Pollination Paper - The Variable Distribution of Sunlight...

Info icon This preview shows pages 1–2. Sign up to view the full content.

View Full Document Right Arrow Icon
The Variable Distribution of Sunlight Received by Solidago canadensis , with Groundwork and Concentration on the Incursion of Pollinators Geena Kuppamala Joseph October 6, 2014 Section A64 ABSTRACT: Due to the existence of biodiversity amongst plant life, it is imperative to evaluate the degree to which pollinators exhibit their predilections towards distinct plants, angiosperms in particular, due to a mutualistic relationship that subsists in correlation to pollination. Focus was targeted on plant-centered pollination amongst a field of Solidago canadensis, otherwise known commonly as the Canada goldenrod. In order for the flower to properly reach maturation, it is vital that sunlight be received. Because the intensity of the sunlight available varies between each grouping of flowers within the environment, favoring more flowers than others, pollinators must also possess a preference for the ration of sunshine within groupings of flowers of the same genus and species. This assumption and ideology predominantly orients and employs one to claim that pollinators favor goldenrods in sunny regions rather than those encompassed in the shade as well as those partially sheltered in shade. However, this claim proved to be fallacious as pollinators primarily garnered pollen from the goldenrods amassed in partial shade instead, indicating that both ends of the opposite spectrum, in relation to the discrepancy in the intensity of light from shade to sunny, proved inadequate meters for attaining an influx of pollination, thus attesting to pollinator preference, in comparison to that of the partial shade. Introduction: For the cultivation of angiosperms, sunlight is an asset to their growth and pollen productivity. However, as pollinators retain a preference for distinct flowers contingent on the odor, size, and color of the plant, pollinators also share an inclination catered towards the amount of sunlight a flower receives. The Solidago canadensis is an angiosperm that is home to many pollinators interested in foraging pollen and nectar. Attention to goldenrods was established not solely on the basis that goldenrods are one of the most heavily pollinated flowers, but also because of the perennial herbs ability to adapt to areas receiving full sun or partial shade as well as 40 to 152 cm (16 to 60 in) of annual precipitation. (Werner et al. 1980). In conjunction to the former claim, it is also known that the white-tailed deer, an animal most commonly found residing in the Binghamton Nature Preserve, will selectively forage on Canada goldenrod in the late summer and fall, synchronous to our present time in regards to seasonal conditions. (Sauer et al. 1969, as cited by Werner et al. 1980). Although it has been made apparent why goldenrods, specifically Solidago canadensis, have been chosen for assessment of plant-centered pollination, there is much inquisition needed in discerning pollinator preference with concentration to the disparity of sunlight. The importance of sunlight is pertinent and is emphasized more in relation to photosynthesis than pollination.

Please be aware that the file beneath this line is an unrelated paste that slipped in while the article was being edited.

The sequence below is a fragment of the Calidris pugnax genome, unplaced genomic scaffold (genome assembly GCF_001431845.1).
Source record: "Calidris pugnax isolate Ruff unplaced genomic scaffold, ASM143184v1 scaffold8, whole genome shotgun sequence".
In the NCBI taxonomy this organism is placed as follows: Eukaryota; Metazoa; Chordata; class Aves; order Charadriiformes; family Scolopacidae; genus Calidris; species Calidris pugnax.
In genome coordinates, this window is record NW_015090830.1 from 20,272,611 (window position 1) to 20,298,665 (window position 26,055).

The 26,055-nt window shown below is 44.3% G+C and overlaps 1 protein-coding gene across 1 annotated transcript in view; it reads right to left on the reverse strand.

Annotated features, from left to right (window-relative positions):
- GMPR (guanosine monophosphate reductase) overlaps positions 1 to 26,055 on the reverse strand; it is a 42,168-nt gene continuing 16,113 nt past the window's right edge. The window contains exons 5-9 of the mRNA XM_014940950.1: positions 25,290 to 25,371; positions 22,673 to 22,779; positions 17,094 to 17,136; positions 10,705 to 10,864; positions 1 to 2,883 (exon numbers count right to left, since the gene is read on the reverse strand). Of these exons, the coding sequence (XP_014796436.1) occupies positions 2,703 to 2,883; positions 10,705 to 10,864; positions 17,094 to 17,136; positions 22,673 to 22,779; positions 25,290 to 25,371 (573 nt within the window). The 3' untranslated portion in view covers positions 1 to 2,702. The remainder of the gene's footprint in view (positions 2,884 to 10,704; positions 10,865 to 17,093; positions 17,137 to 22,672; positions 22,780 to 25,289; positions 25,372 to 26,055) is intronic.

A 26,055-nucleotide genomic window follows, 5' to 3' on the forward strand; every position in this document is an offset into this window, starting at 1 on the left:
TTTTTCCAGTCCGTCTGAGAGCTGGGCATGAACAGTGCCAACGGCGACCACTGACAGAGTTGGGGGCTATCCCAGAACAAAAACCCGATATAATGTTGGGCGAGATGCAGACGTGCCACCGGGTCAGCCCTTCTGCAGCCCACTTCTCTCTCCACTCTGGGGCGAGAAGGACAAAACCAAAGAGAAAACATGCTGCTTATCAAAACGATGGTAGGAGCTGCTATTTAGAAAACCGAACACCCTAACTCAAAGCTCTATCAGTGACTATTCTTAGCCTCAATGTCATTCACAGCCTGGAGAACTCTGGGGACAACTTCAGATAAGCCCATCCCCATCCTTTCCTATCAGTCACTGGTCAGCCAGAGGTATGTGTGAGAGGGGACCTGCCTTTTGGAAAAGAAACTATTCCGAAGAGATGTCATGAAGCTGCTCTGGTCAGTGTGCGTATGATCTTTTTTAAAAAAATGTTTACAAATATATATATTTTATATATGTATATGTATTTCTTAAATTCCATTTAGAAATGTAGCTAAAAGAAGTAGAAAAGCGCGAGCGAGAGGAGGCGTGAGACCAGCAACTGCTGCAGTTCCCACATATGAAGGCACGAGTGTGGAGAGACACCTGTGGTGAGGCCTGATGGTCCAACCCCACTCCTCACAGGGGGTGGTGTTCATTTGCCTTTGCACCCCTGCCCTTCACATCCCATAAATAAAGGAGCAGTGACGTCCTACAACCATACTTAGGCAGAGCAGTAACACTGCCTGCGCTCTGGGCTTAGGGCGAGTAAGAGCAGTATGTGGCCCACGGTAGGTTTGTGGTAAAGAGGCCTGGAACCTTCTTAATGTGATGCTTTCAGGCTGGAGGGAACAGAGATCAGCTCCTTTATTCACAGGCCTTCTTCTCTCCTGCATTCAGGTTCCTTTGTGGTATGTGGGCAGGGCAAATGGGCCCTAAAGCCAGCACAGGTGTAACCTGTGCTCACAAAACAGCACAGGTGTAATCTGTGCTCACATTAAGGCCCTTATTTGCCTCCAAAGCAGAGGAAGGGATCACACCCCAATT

Image of page 1

Info iconThis preview has intentionally blurred sections. Sign up to view the full version.

View Full Document Right Arrow Icon
Image of page 2
This is the end of the preview. Sign up to access the rest of the document.

{[ snackBarMessage ]}

What students are saying

  • Left Quote Icon

    As a current student on this bumpy collegiate pathway, I stumbled upon Course Hero, where I can find study resources for nearly all my courses, get online help from tutors 24/7, and even share my old projects, papers, and lecture notes with other students.

    Student Picture

    Kiran Temple University Fox School of Business ‘17, Course Hero Intern

  • Left Quote Icon

    I cannot even describe how much Course Hero helped me this summer. It’s truly become something I can always rely on and help me. In the end, I was not only able to survive summer classes, but I was able to thrive thanks to Course Hero.

    Student Picture

    Dana University of Pennsylvania ‘17, Course Hero Intern

  • Left Quote Icon

    The ability to access any university’s resources through Course Hero proved invaluable in my case. I was behind on Tulane coursework and actually used UCLA’s materials to help me move forward and get everything together on time.

    Student Picture

    Jill Tulane University ‘16, Course Hero Intern